Therefore, the purpose of this study was to calculate an anchor-based MCID for 6MWT in individuals with knee OA at 12 months after primary, elective TKA, and whether it differs by pre-operative 6MWT walking distance. Our findings, however, raised further questions about the use of 6MWT as an outcome in persons with knee OA.


Design and study sample

This was a secondary analysis of a prospective cohort study. Our study population comprised a convenience sample of participants from the BEST-Knee cohort study [21, 22], who were assessed at the Edmonton, Canada, provincial hip and knee clinic site. The study recruited adults aged 30 years and older with primary knee OA referred for consultation regarding elective primary unilateral TKA between October 27, 2014 and September 30, 2016. Study participants enrolled at the Edmonton centre scheduled for TKA were invited to complete the 6MWT, aiming for a target of 300 participants based on study funding and feasibility. All participants were required to be able to read and comprehend English to provide written informed consent. Those undergoing revision or bilateral TKA, or with a diagnosis of inflammatory arthritis were excluded. Individuals with prior TKA on the contralateral knee were eligible to participate.


Participant characteristics

Participants completed standardized questionnaires 1 month prior to and 12 months after TKA. The baseline questionnaire assessed demographic characteristics, including participant age, gender, level of education (post-secondary education vs. no post-secondary education), and current smoking status (yes/no). Patient-reported knee OA pain severity was assessed using the Western Ontario and McMaster Universities Osteoarthritis Index (WOMAC) pain subscale, where a higher score indicates worse pain [23, 24]. Knee OA-related physical function was assessed using the Knee injury and Osteoarthritis Outcome Score physical function short form (KOOS-PS), coded such that a higher score indicates worse disability [25].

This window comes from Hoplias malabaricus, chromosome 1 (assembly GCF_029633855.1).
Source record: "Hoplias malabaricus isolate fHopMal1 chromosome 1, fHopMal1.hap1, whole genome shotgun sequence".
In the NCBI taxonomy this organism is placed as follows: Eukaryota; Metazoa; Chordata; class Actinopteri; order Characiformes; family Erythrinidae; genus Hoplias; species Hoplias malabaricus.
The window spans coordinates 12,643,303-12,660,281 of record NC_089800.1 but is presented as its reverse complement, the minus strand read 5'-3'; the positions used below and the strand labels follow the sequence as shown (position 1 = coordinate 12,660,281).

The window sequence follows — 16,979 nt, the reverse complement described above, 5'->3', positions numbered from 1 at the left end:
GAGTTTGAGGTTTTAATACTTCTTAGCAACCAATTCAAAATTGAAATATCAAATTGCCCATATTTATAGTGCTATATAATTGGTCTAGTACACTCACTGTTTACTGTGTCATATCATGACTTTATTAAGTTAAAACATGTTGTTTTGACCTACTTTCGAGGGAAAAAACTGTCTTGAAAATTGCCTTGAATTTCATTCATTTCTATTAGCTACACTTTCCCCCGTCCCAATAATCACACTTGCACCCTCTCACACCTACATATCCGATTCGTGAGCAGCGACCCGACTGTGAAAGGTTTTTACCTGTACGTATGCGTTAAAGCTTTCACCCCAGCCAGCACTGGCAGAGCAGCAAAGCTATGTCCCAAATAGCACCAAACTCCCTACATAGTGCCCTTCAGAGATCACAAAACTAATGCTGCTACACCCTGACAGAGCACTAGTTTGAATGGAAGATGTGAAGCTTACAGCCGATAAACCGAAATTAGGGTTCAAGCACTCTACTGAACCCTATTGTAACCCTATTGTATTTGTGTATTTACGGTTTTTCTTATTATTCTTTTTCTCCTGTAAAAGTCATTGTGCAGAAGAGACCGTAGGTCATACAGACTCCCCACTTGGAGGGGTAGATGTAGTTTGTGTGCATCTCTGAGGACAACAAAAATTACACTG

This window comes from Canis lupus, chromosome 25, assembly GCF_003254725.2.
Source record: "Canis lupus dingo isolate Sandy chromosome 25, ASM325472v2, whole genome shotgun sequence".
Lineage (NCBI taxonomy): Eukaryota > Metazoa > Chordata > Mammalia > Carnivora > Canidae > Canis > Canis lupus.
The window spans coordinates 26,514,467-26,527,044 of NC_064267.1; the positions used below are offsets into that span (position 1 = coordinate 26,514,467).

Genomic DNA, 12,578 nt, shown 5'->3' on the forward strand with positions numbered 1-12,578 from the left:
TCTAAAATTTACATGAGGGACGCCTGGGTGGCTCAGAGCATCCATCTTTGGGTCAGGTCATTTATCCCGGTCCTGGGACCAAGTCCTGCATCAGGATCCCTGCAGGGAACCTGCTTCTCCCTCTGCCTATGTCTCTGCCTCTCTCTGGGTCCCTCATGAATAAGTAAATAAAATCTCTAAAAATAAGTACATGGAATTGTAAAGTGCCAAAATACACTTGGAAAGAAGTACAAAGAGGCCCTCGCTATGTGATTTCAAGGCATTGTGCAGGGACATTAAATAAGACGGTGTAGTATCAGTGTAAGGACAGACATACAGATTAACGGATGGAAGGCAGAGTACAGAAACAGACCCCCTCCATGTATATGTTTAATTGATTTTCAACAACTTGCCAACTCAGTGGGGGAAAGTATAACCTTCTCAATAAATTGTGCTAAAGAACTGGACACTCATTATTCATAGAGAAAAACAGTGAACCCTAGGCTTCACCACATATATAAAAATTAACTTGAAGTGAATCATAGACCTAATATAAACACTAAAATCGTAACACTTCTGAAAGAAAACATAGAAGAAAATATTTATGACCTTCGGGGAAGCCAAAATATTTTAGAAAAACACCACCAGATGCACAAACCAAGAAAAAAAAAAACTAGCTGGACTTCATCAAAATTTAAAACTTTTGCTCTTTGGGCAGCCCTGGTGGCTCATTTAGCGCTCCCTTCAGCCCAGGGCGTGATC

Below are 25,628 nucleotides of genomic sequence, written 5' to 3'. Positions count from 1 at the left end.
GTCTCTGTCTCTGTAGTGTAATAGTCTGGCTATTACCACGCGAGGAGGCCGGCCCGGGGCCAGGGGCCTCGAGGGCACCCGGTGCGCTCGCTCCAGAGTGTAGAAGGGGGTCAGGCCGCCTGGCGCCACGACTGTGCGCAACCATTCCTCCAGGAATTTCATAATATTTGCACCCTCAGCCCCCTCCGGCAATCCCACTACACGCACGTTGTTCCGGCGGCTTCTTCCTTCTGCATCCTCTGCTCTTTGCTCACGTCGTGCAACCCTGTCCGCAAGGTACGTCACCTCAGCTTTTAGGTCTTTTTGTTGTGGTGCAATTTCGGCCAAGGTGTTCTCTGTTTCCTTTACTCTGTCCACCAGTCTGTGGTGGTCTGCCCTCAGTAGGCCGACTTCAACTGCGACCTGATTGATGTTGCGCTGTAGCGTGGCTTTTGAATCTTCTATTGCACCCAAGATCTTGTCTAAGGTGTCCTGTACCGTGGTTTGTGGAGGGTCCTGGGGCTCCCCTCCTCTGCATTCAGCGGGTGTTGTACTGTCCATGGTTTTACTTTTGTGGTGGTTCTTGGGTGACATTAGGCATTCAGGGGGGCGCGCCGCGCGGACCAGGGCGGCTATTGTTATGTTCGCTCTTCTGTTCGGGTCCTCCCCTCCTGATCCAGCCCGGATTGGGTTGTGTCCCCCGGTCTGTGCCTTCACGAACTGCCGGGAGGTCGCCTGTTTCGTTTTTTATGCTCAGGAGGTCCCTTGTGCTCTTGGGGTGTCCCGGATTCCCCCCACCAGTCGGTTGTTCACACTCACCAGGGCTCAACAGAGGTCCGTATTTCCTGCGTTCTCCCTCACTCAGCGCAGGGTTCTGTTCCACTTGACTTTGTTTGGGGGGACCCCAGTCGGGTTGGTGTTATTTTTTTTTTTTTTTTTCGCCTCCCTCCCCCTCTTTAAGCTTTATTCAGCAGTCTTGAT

Comorbidities were assessed by having participants indicate yes/no from a list of common chronic conditions. The total number of comorbid conditions was summed and categorized as 0, 1, 2, or ≥ 3. Participants were asked to indicate on a homunculus the number of lower extremity joints that had been troublesome (painful, aching, swollen or stiff) on most days of the past 3 months. Number of troublesome joints was summed. The eight-item Patient Health Questionnaire Depression Scale (PHQ-8) [26] was used to assess depressive symptoms. Body mass index (BMI) was calculated using participants’ height and weight obtained from clinic records.


6MWT was performed within 1 month prior to TKA and 12 months after TKA. 6MWT was assessed with or without gait aids on a 20 m measured indoor loop. Rests were permitted but time was not stopped.

Perceived change in walking ability (anchor question)

At 12 months after TKA, participants’ perceived change in walking ability was assessed on an 8-point Likert scale: Compared to before your surgery, has there been any changes in your walking?”. Response options were: “Extremely worse”, “a lot worse”, “somewhat worse”, “unchanged”, “a little better”, “somewhat better”, “a lot better”, or “extremely better”.

Statistical analyses

Distributions of all continuous variables were assessed for normality. WOMAC pain scores were transformed to a score from 0 to 100. Participant characteristics were summarized using frequencies, means and standard deviations (SD) or medians and interquartile ranges (IQR), as appropriate. Pre-TKA and 12-month 6MWT distances were summarized overall and by quartile of pre-TKA 6MWT distance. 6MWT change distance was calculated by subtracting pre-TKA distance from 12-month distance. The mean change in 6MWT by pre-TKA 6MWT quartile was compared by ANOVA test.